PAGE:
From early spring to late autumn the common daisy, Bellis perennis, with its pink buds that open to pretty golden-eyed, white-petalled flowers can be found in parks, meadows and pastures, road verges and woodland glades.
A perennial that will happily exist in a wide range of conditions and grows in all sorts of habitats but especially grassland that is mowed, grazed or trampled. The flowers open to greet the morning sun and remain open for an eclectic assortment of flying insects before closing up again as the daylight fades and which gave it the name of 'day's eye' in earlier times.
If you like perfect lawns, however, it is a plant considered a weed, but this ubiquitous little wildflower holds associations for many in the making of childhood daisy chains. Trying to eradicate them from carpet-like lawns (other than death by herbicide) is compounded by the fact that mowing and tending a lawn actively encourages daisies to thrive. Instead of spending time and energy attempting to curb the enthusiasm of daisies in your lawn, choose to live with this cheerful little flower, it does no real harm, adds a certain otherworldly charm and can be a great boon to the wildlife that increasingly relies on gardens.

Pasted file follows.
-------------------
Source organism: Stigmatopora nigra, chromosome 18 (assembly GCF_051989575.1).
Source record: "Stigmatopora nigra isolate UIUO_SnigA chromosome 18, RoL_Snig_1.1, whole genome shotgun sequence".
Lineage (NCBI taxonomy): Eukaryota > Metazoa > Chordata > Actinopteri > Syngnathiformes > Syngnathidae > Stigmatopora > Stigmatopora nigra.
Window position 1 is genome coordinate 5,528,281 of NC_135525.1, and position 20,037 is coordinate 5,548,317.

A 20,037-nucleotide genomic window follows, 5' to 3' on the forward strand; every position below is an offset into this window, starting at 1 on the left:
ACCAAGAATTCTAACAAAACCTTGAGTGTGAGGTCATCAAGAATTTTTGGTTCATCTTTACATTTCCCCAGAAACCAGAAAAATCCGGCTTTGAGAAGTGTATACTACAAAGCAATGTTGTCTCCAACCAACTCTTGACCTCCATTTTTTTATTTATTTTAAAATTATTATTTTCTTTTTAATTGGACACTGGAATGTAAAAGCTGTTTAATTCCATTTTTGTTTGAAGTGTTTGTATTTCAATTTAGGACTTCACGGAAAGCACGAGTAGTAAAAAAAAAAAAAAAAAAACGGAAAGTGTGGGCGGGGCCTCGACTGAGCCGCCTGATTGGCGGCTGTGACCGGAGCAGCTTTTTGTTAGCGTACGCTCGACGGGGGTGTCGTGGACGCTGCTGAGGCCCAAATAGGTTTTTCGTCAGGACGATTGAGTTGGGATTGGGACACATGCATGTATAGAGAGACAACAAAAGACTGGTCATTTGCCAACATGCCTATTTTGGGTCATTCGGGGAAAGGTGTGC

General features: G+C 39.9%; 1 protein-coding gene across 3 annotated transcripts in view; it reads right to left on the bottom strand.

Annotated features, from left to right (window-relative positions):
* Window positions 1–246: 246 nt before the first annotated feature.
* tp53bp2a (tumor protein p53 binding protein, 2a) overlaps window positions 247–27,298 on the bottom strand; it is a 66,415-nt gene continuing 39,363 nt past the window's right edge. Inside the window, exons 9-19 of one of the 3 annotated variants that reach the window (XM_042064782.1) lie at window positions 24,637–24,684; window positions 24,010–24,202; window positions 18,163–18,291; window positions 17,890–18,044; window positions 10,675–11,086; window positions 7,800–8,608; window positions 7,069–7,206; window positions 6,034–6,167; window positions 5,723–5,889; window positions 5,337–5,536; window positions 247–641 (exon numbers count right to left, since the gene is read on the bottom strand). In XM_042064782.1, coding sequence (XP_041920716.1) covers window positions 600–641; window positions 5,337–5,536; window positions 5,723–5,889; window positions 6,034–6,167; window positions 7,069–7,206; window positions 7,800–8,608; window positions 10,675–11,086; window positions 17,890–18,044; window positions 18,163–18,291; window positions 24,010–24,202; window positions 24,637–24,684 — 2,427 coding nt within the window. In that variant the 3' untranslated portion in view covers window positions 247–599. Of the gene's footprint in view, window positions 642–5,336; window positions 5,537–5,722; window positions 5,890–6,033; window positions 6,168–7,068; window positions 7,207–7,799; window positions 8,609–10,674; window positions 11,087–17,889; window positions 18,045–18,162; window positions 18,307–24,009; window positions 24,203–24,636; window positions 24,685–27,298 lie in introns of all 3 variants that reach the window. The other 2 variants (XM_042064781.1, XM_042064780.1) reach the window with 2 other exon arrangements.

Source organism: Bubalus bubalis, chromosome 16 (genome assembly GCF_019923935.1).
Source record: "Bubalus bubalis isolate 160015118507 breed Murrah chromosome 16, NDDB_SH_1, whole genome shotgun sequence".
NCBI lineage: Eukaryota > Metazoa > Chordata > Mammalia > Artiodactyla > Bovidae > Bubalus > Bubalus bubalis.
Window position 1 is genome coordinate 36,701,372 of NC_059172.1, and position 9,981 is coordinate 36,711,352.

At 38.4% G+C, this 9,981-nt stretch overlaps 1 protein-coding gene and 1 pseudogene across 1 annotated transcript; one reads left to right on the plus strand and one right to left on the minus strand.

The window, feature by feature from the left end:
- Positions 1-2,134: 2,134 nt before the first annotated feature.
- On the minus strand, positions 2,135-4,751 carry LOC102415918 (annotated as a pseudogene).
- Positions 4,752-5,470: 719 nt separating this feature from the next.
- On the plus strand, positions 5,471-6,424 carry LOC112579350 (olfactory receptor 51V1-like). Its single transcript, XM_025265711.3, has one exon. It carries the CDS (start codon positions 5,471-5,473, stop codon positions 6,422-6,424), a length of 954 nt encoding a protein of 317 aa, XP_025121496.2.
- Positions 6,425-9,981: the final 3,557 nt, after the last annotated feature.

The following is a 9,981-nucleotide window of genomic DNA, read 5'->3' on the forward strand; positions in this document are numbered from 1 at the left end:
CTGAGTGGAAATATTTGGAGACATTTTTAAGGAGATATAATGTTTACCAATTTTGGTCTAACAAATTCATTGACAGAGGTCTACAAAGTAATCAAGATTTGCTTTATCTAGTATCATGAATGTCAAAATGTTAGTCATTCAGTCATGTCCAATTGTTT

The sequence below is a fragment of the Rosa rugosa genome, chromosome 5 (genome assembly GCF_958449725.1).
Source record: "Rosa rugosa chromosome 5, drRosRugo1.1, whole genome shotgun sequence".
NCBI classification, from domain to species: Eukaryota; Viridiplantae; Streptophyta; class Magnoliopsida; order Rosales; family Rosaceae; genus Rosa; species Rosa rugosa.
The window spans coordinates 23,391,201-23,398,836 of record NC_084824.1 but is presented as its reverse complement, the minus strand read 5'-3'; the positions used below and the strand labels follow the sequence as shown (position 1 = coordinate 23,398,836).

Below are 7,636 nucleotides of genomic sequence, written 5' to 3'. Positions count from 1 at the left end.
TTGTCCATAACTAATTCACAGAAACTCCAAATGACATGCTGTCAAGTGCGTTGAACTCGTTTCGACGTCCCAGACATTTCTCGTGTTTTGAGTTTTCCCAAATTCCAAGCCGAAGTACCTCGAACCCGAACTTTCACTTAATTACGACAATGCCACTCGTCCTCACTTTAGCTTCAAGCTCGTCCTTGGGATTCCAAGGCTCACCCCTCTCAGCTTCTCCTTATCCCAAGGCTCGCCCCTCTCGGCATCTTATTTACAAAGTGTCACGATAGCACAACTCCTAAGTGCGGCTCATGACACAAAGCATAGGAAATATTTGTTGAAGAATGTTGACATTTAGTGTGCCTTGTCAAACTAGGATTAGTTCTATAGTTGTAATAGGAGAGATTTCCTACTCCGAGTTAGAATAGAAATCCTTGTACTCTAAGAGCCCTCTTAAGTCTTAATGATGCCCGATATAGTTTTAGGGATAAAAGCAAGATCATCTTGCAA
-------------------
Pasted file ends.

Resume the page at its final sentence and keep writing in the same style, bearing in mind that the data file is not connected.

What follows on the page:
folklore the daisy features most as a plant known for their divination in love spells practiced by young girls the English-speaking world over, though more commonly intoned as 'He loves me, he loves me not'.
Daisies are considered feminine in nature, resonating with the energy of Venus and the water elements so are considered suitable offerings on Beltane or Midsummer and they make dainty wreathes for your hair.
Daisies are widely recognised as a healing herb and had a great reputation for treating fresh wounds. Surgeons who accompanied Roman legions into battle would order slaves to pick sacks full of daisies in order to extract their juice. Bandages soaked in the juice would then be used to bind sword and spear cuts. the juice was said to promote healing and prevent suppuration after deep tissue wounds or trauma.
A distillation of daisy flowers, rich in saponins, was once taken as tea, for inflammatory disorders, fevers and aid for the liver and gallbladder. The daisy tea was also taken to help relieve gout and rheumatism symptoms.
Daisy Tea: Make a cup of tea by boiling a cup of water over a tsp. of dried herb for 10 minutes and drink two or three times a day; you can also mix with dandelion or chicory.
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